Join the ACT Human Rights Film Festival for special screenings of must-see films that won’t come to Fort Collins anytime soon, if ever! Most screenings include talk back sessions with local experts and special guests and recognize the work of local nonprofits and organizations.
ACT Shorts in the Museum | October 6, 2022 | 5:00 p.m. | Gregory Allicar Museum of Art
Join ACT and the Gregory Allicar Museum of Art for a special short film and visual art pairing. The evening thematically focuses on the human cost of capitalism across artistic mediums.
Short film: JOBS FOR ALL! directed by Axel Danielson & Maximilien Van Aertryck – Sweden – 13 minutes – Swedish, English, Spanish with English subtitles
JOBS FOR ALL! is a highly choreographed review of the Industrial Age as we know it today – an intense and playful roller coaster ride that demands the viewer confronts how “work works.” Culled entirely from archival footage, the film unfolds in the filmmakers’ trademark, and humorously critical, cinematic voices.
Following the film, Professor of Film & Media Scott Diffrient will offer insight into the film’s artistic and stylistic selections as they relate to the film’s theme, impact, and use of archival footage.
Pyramid Scheme (2009) by Enrique Chagoya, b.1953
Archival pigment print on ten cans with silkscreened box Pyramid Scheme is on display as part of the Gregory Allicar Museum of Art’s Media Mixed: Experimenting with Materials exhibition.
About the artist: Integrating elements of pre-Columbian mythology, Western religious iconography, and American pop culture, Enrique Chagoya’s politically charged paintings and prints are about the changing nature of culture and power relationships between the U.S., Central and South America, and the rest of the world. His work juxtaposes diverse visual references including canonical European painting and sculpture, indigenous Central American codex books, pornography, and currency. Over the past decade, he has largely focused on issues of illegal immigration, racial stereotypes, and xenophobia in the post-9/11 world. His works are collected by the Museum of Modern Art (MoMA), San Francisco Museum of Modern Art (SFMOMA), and other major museums and galleries.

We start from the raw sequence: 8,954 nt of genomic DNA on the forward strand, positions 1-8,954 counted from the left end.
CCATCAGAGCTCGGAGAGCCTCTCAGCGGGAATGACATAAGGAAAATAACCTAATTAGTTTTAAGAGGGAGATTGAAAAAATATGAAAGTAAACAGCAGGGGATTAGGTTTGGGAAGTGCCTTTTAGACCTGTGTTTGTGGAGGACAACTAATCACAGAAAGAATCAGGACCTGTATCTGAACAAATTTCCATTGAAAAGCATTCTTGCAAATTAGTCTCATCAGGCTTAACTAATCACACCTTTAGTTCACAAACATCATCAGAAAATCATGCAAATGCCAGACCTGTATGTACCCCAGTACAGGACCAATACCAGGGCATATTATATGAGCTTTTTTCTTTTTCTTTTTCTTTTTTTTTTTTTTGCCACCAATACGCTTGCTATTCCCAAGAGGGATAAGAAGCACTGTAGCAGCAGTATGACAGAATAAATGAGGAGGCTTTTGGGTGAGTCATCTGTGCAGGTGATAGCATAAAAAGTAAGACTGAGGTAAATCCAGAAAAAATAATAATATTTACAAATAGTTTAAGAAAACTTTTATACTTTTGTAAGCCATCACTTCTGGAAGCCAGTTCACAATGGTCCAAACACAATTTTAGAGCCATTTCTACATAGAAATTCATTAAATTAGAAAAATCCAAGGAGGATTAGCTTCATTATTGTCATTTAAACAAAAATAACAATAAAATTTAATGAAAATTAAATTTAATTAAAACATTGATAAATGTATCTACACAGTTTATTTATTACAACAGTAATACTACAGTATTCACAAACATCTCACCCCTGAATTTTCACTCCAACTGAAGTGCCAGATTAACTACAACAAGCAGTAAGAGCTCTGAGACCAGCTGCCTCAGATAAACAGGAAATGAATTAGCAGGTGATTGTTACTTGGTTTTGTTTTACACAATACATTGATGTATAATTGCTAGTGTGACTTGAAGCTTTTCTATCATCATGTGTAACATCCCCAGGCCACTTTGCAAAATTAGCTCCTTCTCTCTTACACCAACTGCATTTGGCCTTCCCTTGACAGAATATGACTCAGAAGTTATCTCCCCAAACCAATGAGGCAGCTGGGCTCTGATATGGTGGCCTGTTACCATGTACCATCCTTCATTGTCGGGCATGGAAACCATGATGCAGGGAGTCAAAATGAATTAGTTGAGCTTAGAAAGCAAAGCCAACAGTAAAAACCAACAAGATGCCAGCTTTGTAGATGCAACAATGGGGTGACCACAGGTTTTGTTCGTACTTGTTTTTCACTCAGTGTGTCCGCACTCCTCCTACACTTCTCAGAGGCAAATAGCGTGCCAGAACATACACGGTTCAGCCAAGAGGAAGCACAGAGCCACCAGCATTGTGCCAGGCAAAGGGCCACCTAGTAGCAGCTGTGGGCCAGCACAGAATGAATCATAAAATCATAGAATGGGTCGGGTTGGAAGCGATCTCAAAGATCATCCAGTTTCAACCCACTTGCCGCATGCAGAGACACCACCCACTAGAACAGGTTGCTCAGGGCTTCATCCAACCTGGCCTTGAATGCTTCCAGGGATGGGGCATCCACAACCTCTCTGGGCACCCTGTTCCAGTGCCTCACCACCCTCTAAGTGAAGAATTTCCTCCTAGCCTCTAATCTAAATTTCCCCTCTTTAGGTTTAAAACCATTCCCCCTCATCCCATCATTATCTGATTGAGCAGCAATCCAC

CSU Arts Management Graduate Student, Lex Lupton, will discuss Pyramid Scheme. Lex recently completed an internship on Chagoya. A gallery stroll and reception will follow at the Gregory Allicar Museum of Art. 1400 Remington St, Fort Collins, CO 80524
I Didn’t See you There | October 17, 2022 | 5:00 – 8:30 p.m. | Behavioral Science 131
Directed by Reid Davenport, United States, English with Captions, 77 minutes
This year’s The Symposium for Inclusive Excellence and CSU’s Thematic Year joins ACT for a special screening of the award-winning documentary film I Didn’t See You There. The evening event starts with a reception featuring heavy appetizers from 5:00 – 6:00 p.m. The film program will begin at 6:00 p.m. and a panel of experts will respond to accessibility and disability themes shown in the film with local pertinence.
I Didn’t See You There will be screened in open captions and ASL interpreters will be present to assist during live spoken programming.Wheelchair seating is available and accessible and all-gender bathrooms are located nearby. For parking and directions, please see here.
About the film: As a visibly disabled person, filmmaker Reid Davenport sets out to make a film about how he sees the world, from either his wheelchair or his two feet, without having to be seen himself. The unexpected arrival of a circus tent outside his apartment in Oakland, CA leads him to consider the history and legacy of P.T. Barnum’s Freak Show and its lingering presence in his daily life in the form of gawking, lack of access, and other forms of ableism.
Informed by his position in space, lower to the ground, Davenport captures indelible images, often abstracted into shapes and patterns separate from their meaning. But the circus tent looms in the background, and is reverberated by tangible on-screen interruptions, from unsolicited offers of help to careless blocking of ramps. Personal and unflinching, I Didn’t See You There forces the viewer to confront the spectacle and invisibility of disability. Offering both a perspective and stylistic approach that are rarely seen, Reid brings an urgently needed storytelling eye to filmmaking with a documentary that is powerful and emotional, thoughtful and raw, intimate and political.
Dr. Michelle Jarman is Associate Professor of Disability Studies at the Wyoming Institute for Disabilities and the Associate Director of Gender and Women’s Studies.
Mike Deveraux , community member and activist
Moderator: Assistant Vice President of Inclusive Excellence Ria Vigil